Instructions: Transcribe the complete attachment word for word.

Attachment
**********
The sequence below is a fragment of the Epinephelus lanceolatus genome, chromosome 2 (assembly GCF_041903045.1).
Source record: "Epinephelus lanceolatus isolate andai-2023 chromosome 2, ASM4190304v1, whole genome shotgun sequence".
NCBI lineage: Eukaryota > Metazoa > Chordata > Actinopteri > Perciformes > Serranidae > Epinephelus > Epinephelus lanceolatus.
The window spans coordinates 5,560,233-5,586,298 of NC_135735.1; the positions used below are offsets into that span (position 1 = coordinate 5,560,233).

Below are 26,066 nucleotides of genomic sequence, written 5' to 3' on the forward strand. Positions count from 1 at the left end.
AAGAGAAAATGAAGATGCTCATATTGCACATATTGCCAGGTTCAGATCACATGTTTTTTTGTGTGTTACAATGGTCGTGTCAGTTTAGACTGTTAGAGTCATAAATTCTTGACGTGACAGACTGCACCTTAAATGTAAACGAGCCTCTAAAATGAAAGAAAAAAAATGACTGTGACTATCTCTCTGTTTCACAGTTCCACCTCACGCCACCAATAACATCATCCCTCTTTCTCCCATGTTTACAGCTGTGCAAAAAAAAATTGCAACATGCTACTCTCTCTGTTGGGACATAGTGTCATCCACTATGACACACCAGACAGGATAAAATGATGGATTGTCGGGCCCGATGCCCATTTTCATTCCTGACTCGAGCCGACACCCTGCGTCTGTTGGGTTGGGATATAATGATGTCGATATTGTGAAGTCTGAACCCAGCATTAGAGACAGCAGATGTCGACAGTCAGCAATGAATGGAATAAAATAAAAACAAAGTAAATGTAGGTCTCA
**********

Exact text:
The sequence below is a fragment of the Epinephelus lanceolatus genome, chromosome 2 (assembly GCF_041903045.1).
Source record: "Epinephelus lanceolatus isolate andai-2023 chromosome 2, ASM4190304v1, whole genome shotgun sequence".
NCBI lineage: Eukaryota > Metazoa > Chordata > Actinopteri > Perciformes > Serranidae > Epinephelus > Epinephelus lanceolatus.
The window spans coordinates 5,560,233-5,586,298 of NC_135735.1; the positions used below are offsets into that span (position 1 = coordinate 5,560,233).

Below are 26,066 nucleotides of genomic sequence, written 5' to 3' on the forward strand. Positions count from 1 at the left end.
AAGAGAAAATGAAGATGCTCATATTGCACATATTGCCAGGTTCAGATCACATGTTTTTTTGTGTGTTACAATGGTCGTGTCAGTTTAGACTGTTAGAGTCATAAATTCTTGACGTGACAGACTGCACCTTAAATGTAAACGAGCCTCTAAAATGAAAGAAAAAAAATGACTGTGACTATCTCTCTGTTTCACAGTTCCACCTCACGCCACCAATAACATCATCCCTCTTTCTCCCATGTTTACAGCTGTGCAAAAAAAAATTGCAACATGCTACTCTCTCTGTTGGGACATAGTGTCATCCACTATGACACACCAGACAGGATAAAATGATGGATTGTCGGGCCCGATGCCCATTTTCATTCCTGACTCGAGCCGACACCCTGCGTCTGTTGGGTTGGGATATAATGATGTCGATATTGTGAAGTCTGAACCCAGCATTAGAGACAGCAGATGTCGACAGTCAGCAATGAATGGAATAAAATAAAAACAAAGTAAATGTAGGTCTCA